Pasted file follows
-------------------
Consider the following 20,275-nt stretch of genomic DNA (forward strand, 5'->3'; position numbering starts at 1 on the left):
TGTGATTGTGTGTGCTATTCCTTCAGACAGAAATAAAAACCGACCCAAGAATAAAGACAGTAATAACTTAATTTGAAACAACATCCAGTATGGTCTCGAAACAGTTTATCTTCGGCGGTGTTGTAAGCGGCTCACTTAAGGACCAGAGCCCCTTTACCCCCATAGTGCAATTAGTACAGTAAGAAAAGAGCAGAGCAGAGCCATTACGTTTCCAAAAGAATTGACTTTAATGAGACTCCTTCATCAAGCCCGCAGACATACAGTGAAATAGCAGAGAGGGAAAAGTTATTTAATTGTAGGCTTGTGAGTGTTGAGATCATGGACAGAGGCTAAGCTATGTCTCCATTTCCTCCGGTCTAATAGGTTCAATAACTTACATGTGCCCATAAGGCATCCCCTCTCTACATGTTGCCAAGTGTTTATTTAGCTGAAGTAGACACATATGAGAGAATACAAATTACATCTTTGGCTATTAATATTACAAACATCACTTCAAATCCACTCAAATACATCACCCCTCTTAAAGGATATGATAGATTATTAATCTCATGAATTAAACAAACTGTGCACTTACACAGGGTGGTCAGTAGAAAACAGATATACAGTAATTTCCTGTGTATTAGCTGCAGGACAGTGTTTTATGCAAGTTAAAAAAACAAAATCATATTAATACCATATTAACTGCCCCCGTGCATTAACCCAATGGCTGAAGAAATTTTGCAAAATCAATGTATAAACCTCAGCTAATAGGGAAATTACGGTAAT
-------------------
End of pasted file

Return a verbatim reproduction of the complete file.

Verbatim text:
Consider the following 20,275-nt stretch of genomic DNA (forward strand, 5'->3'; position numbering starts at 1 on the left):
TGTGATTGTGTGTGCTATTCCTTCAGACAGAAATAAAAACCGACCCAAGAATAAAGACAGTAATAACTTAATTTGAAACAACATCCAGTATGGTCTCGAAACAGTTTATCTTCGGCGGTGTTGTAAGCGGCTCACTTAAGGACCAGAGCCCCTTTACCCCCATAGTGCAATTAGTACAGTAAGAAAAGAGCAGAGCAGAGCCATTACGTTTCCAAAAGAATTGACTTTAATGAGACTCCTTCATCAAGCCCGCAGACATACAGTGAAATAGCAGAGAGGGAAAAGTTATTTAATTGTAGGCTTGTGAGTGTTGAGATCATGGACAGAGGCTAAGCTATGTCTCCATTTCCTCCGGTCTAATAGGTTCAATAACTTACATGTGCCCATAAGGCATCCCCTCTCTACATGTTGCCAAGTGTTTATTTAGCTGAAGTAGACACATATGAGAGAATACAAATTACATCTTTGGCTATTAATATTACAAACATCACTTCAAATCCACTCAAATACATCACCCCTCTTAAAGGATATGATAGATTATTAATCTCATGAATTAAACAAACTGTGCACTTACACAGGGTGGTCAGTAGAAAACAGATATACAGTAATTTCCTGTGTATTAGCTGCAGGACAGTGTTTTATGCAAGTTAAAAAAACAAAATCATATTAATACCATATTAACTGCCCCCGTGCATTAACCCAATGGCTGAAGAAATTTTGCAAAATCAATGTATAAACCTCAGCTAATAGGGAAATTACGGTAAT